Movie Diary 10/1/2019

Joker (Todd Phillips, 2019). Joaquin Phoenix is one of the most unusual actors in cinema, but then you knew that. If there were any question about whether, cast right, his presence could make even an incoherent mess of a movie interesting, this settles it. (Turns out his Letterman appearance was a warm-up for what we see here.) (full review 10/3)

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Movie Diary 9/30/2019

Where’s My Roy Cohn? (Matt Tyrnauer, 2019). A documentary about the monster, with plenty of solid connections made to Donald Trump. If only the people who needed to see this movie would see this movie. (full review 10/9)

Lonesome (Paul Fejos, 1928). A completely dear almost-silent film, about a single fellow and gal who find each other at Coney Island one afternoon. A wonderful New York movie, among other things, with a consistently playful way of thinking through images, except for those occasions when brief dialogue scenes punctuate the action.

Pool of London (Basil Deardon, 1951). My man Bonar Colleano leads an ensemble cast in this wharfside drama that looks at harmless smuggling, racial prejudice, loneliness, and a diamond robbery. There are also music-hall sequences. It absolutely qualifies as Brit-noir. Deardon’s treatment of an interracial attraction (between sailor Earl Cameron and ticket-taker Susan Shaw, Colleano’s real-life wife) anticipates his later odd film Sapphire. Nicely understated presence from Renee Asherson, balancing out Colleano’s brashness.

Judy Shall (This Week’s Movies)

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Renee Zellweger: Judy (LD Entertainment and Roadside Attractions)

Links to my reviews published in the Herald, and etc.

Judy. “If you’re a fan of Hollywood, you know the yellow brick road did not lead to happiness. Judy repeats the idea, without expanding on it.”

The Day Shall Come. “Most of the jokes are just a tad overstated, slightly pushed with winks or eye-rolls, as though Morris didn’t trust the audience to pick them up.”

No Scarecrow blog entry this week, but don’t forget to investigate Scarecrow Academy. Next date: Wednesday, October 9.

Movie Diary 9/25/2019

Pillow Talk (Michael Gordon, 1959). The end of the Eisenhower era captured in a fashionable farce, nimbly played and crammed with the kind of questionable and sometimes maddening plot developments so popular during the era. Interesting to watch Doris Day and Rock Hudson at certain moments – glances and stares – when they look as though they’re going to burst out with something authentically wild that would break this whole illusion apart. Terrible theme song, sung by Doris. The funny lines are genuinely funny.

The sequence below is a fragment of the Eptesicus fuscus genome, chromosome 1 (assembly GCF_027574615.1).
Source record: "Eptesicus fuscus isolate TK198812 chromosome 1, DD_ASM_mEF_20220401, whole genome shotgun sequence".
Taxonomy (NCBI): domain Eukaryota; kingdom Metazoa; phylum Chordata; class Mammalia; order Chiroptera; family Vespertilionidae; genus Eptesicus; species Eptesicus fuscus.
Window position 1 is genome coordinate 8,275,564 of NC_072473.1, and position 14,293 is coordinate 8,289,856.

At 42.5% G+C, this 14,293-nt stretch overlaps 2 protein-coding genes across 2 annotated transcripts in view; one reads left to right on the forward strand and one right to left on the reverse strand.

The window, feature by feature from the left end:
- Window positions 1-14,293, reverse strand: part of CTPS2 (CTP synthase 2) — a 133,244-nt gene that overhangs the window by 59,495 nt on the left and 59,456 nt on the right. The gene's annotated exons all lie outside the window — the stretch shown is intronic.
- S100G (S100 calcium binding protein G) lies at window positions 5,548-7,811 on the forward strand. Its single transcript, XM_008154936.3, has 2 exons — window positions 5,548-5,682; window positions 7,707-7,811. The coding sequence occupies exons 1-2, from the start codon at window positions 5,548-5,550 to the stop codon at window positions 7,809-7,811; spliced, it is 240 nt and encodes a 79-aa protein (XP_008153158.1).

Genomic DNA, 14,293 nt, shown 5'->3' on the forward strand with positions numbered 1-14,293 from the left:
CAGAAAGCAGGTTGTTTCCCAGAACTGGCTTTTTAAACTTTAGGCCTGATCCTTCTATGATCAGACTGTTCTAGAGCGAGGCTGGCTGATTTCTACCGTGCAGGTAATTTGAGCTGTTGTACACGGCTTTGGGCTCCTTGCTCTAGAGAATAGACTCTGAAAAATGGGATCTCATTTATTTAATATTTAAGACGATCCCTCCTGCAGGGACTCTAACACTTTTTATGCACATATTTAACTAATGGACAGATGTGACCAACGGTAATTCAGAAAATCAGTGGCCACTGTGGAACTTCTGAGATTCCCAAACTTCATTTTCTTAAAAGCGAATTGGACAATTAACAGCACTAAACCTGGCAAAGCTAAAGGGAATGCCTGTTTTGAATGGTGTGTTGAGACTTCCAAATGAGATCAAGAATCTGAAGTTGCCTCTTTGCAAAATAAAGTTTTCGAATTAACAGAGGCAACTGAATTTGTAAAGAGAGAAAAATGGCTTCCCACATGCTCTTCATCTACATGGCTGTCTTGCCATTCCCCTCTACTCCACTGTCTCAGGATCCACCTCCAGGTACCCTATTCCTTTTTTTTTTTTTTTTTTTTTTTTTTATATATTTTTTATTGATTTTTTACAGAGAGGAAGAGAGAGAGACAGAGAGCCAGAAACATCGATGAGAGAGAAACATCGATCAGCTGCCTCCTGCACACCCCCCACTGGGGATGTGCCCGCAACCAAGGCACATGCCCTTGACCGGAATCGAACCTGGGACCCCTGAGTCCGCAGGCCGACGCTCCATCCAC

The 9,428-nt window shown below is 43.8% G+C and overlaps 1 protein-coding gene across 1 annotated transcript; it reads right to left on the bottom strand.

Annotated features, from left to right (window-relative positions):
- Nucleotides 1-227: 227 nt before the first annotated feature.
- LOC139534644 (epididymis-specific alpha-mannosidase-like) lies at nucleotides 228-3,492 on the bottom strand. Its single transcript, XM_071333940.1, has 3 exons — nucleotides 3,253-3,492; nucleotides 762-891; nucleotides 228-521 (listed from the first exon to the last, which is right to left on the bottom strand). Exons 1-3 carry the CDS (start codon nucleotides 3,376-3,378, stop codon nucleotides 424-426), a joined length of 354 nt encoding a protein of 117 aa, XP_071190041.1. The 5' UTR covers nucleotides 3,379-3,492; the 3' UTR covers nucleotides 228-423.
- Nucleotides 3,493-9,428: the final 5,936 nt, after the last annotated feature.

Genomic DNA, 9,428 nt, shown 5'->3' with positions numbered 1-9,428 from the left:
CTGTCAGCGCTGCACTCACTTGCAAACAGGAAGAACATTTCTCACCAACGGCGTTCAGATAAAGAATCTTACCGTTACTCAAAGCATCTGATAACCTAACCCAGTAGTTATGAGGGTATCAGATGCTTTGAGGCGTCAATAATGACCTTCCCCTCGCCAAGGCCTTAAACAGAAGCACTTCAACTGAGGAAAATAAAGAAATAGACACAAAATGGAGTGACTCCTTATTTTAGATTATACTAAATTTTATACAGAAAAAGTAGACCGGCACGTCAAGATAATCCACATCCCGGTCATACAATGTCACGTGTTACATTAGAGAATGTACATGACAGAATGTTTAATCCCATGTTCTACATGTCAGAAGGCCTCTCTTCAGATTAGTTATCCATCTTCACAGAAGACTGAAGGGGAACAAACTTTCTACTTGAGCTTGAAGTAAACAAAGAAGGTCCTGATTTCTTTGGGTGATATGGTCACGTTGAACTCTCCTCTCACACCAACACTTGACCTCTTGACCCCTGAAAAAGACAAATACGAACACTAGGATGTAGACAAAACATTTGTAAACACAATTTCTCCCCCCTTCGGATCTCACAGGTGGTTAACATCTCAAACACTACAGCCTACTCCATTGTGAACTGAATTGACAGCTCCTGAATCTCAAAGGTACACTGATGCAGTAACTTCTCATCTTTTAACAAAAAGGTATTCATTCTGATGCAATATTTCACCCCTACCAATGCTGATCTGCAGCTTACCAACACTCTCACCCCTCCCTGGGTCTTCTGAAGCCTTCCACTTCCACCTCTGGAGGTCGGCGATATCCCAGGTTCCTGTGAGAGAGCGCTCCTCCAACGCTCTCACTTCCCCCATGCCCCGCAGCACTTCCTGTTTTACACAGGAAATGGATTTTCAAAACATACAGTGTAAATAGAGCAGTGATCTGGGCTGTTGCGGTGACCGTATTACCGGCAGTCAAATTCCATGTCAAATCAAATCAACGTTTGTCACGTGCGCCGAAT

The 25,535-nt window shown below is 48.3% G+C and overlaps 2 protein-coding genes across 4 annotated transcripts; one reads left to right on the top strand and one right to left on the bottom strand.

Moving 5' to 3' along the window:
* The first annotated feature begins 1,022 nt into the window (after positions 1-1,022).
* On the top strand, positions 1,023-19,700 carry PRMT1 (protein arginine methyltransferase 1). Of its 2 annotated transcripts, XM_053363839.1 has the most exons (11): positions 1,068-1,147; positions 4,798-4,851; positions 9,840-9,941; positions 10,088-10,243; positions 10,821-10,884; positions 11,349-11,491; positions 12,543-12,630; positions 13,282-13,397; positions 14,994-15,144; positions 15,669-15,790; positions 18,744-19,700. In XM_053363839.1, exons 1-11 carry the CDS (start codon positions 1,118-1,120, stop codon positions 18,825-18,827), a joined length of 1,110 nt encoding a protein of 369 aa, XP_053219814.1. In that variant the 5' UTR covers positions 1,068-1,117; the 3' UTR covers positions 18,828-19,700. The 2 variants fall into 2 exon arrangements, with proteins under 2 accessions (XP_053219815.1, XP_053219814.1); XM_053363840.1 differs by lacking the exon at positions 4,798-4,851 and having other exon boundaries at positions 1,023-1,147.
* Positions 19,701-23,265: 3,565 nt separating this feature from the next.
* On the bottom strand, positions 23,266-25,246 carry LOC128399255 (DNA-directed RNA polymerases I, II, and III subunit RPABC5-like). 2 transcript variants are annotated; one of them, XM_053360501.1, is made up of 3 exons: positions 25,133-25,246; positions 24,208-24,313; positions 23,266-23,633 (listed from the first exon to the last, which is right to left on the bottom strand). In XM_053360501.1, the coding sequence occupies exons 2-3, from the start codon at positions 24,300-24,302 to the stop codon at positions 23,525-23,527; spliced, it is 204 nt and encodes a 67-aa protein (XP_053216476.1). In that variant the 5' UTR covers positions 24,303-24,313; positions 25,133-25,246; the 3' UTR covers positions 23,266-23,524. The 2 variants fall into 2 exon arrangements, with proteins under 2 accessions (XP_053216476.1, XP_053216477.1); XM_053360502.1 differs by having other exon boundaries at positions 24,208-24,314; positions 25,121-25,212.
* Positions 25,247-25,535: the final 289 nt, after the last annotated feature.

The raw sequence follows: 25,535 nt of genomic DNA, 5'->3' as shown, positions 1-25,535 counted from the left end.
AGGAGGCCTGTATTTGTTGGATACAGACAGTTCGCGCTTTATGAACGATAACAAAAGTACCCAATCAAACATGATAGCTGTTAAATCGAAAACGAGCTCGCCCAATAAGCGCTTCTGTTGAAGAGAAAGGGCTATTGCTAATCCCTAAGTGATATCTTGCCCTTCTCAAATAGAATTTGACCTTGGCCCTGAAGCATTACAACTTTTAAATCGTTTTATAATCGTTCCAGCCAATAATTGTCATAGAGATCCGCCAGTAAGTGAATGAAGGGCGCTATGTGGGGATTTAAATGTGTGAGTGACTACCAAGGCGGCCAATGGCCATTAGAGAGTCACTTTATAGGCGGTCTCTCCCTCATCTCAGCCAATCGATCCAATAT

Movie Diary 9/24/2019

The Day Shall Come (Chris Morris, 2019). Satire that for whatever reason (maybe just by virtue of being set in the USA, with its words being filtered through American accents?) doesn’t have the bite of Morris’s scathing Four Lions. Some good lesser-known people in the cast, which also features Anna Kendrick and Dennis O’Hare. (full review 9/19)

Movie Diary 9/23/2019

Ernie & Joe (Jenifer McShane, 2019). Documentary at the Port Townsend Film Festival: Two burly San Antonio cops help develop a program to deal more effectively with mentally ill people. Scores huge both as a social-issue strategy and character study (and coming to HBO shortly).

Nasumice (aka Adrift, Caleb Burdeau, 2019). Also at PTFF. Very much a 70s Wim Wenders sort of feel with this piece, about a Bosnian photographer floating around Italy circa 1994, while the Balkans are collapsing. The current leads him to Puglia, where an eccentric manchild takes him for a look at the sea and some musings on life and language. Quite a lovely sense of place here, and some amusing deadpan behavior involving Italian parents, although the characters seem to exist mostly as constructs. Pleasantly slow.

Anbessa (Mo Scarpelli, 2019). And another PTFF picture. A boy in Ethiopia, his family displaced by encroaching condos, takes solace in pretending to be a lion. The movie exists somewhere between documentary and shaped narrative, with a tremendously engaging central presence. The accumulation of details is very much the point, with the business of gathering water or avoiding bullies providing what narrative there is.

Downton Astra (This Week’s Movies)

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Brad Pitt: Ad Astra (Twentieth Century Fox)

Links to my reviews published this week in the Herald, and etc.

Ad Astra. “The way the film plugs in its science-fiction elements willy nilly, without particularly caring about them, is an issue.”

Downton Abbey. “Nostalgic nonsense of the most shameless kind, a gushing mash note to the British upper class.”

The Sound of Silence. “A major co-star is the sound design, which, fittingly enough, tends to sound like a comforting blanket of white noise.”

No Seasoned Ticket entry for the Scarecrow blog this week, but I’ll be at Scarecrow Video Wednesday night for a free Scarecrow Academy session at 7. The 1959 film under scrutiny: Pillow Talk.